Retailers that draw a higher-income customer base, such as Target and Costco, should feel comparatively less effect, Short said. If nothing else, the dwindling SNAP dollars could shift shoppers from one retailer to another, she said, as major players seek to grab up market share and undercut on prices.

Fewer dollars to go around

Another factor could make for a bumpier start to retailers’ fiscal year, which typically kicks off in late January or early February: Tax refunds are trending smaller this year.

The average refund amount was $2,972, down 11% from an average payment of $3,352 as of the same point in last year’s filing season, according to IRS data as of the week of March 10. That average payout could still change over time, though, as the IRS continues to process millions of Americans’ returns ahead of the mid-April deadline.

Dollar General Chief Financial Officer John Garratt said on an earnings call this month that the discounter is monitoring how its shoppers respond to the winding down of emergency SNAP benefits and lower tax refunds.

He said stores did not see a change in sales patterns when emergency SNAP funds previously ended in some states, but he added that “the customer is in a different place now.”

Tax refunds can act as a cash infusion for retailers, as some people spring for big-ticket items like a pair of brand-name sneakers or a sleek new TV, said Marshal Cohen, chief industry advisor for The NPD Group, a market research company.

This year, though, even if people get their regular refund, they may use it to pay bills or whittle down debt, he said.

One bright spot for retailers could be an 8.7% cost-of-living increase in Social Security payments. Starting in January, recipients received on average $140 more per month.

However, Cohen said, the cash influx might not be enough to offset pressure on younger consumers, particularly those between ages 18 and 24, who have just started jobs and face milestone expenses like signing a lease or buying a car.

“Everything’s costing them so much more for the early, big spends of their consumer career,” he said.

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Top Wall Street analysts pick these five stocks for the long term

A line of shoppers wait to enter BJ’s Wholesale Club market at the Palisades Center shopping mall during the coronavirus outbreak in West Nyack, New York, March 14, 2020.

Mike Segar | Reuters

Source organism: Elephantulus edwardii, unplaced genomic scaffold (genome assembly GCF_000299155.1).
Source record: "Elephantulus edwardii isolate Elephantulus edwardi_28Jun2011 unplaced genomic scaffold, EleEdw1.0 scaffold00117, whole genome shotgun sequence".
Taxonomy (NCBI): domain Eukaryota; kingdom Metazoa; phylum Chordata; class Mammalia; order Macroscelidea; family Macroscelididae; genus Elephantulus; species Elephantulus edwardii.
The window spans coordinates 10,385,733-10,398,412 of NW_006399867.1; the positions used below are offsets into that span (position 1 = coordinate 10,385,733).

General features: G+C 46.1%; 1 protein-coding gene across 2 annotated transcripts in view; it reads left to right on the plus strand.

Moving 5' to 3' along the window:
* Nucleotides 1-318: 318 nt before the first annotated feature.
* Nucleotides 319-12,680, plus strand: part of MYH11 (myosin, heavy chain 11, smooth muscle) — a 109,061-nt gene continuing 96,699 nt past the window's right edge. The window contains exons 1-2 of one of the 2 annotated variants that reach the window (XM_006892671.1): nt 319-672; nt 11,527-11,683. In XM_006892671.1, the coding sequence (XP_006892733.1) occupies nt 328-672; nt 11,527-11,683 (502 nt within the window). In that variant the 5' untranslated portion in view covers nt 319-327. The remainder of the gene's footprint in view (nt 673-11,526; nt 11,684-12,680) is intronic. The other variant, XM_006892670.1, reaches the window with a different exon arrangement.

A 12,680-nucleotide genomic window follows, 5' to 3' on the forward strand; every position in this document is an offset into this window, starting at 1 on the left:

Concerns about a bank crisis have added to the woes of investors, who were already burdened with stubbornly high inflation and fears of an economic slowdown.

Given the ongoing uncertainty, turning to stock market experts to pick attractive stocks for the long term could be a good decision.

Here are five compelling stocks chosen by Wall Street’s top analysts, according to TipRanks, a platform that ranks analysts based on their track records.

Allegro MicroSystems

Allegro Microsystems (ALGM) develops sensing and power semiconductor solutions for motion control and energy-efficient systems. On Tuesday, the company held its inaugural analyst day to provide insights into its strategy and technology.  

Needham analyst Quinn Bolton noted that at the event, management focused on the rapidly growing opportunities across two “secular megatrends” – electrification (mainly e-mobility) and industrial automation. Allegro expects to flourish in these two key markets and to deliver low-double-digit percentage revenue growth from fiscal 2023 to 2028.

Bolton thinks that his margin estimates for fiscal 2024 and 2025 seem conservative, given Allegro’s new long-term model that targets a gross margin of more than 58% and an operating margin of over 32%. He highlighted that the company’s e-mobility serviceable available market is expected to grow at a 25% compound annual growth rate to $3.9 billion by fiscal 2028.

“ALGM’s portfolio is aligned with the industrial secular growth trends in clean energy and automation,” said Bolton. Allegro expects its clean energy and automation SAM to grow at an 18% CAGR to $3.5 billion by fiscal 2028. (See Allegro Insider Trading Activity on TipRanks)

Impressed by Allegro’s growth prospects, Bolton raised his price target to $50 from $42 and reaffirmed a buy rating. Remarkably, Bolton ranks 2nd out of more than 8,000 analysts followed on TipRanks. His ratings have been profitable 67% of the time, generating a 36.3% average return.


Recent results of several cybersecurity companies, including CrowdStrike (CRWD), have reflected resilient demand. Enterprises are moderating their IT spending due to macro pressures but continue to allocate decent budgets to cybersecurity due to growing cyber attacks.

CrowdStrike’s adjusted earnings per share for the fourth quarter of fiscal 2023 (ended Jan. 31) increased 57%, fueled by revenue growth of 48%. At the end of the fiscal fourth quarter, the company’s annual recurring revenue stood at $2.56 billion, reflecting 48% year-over-year growth.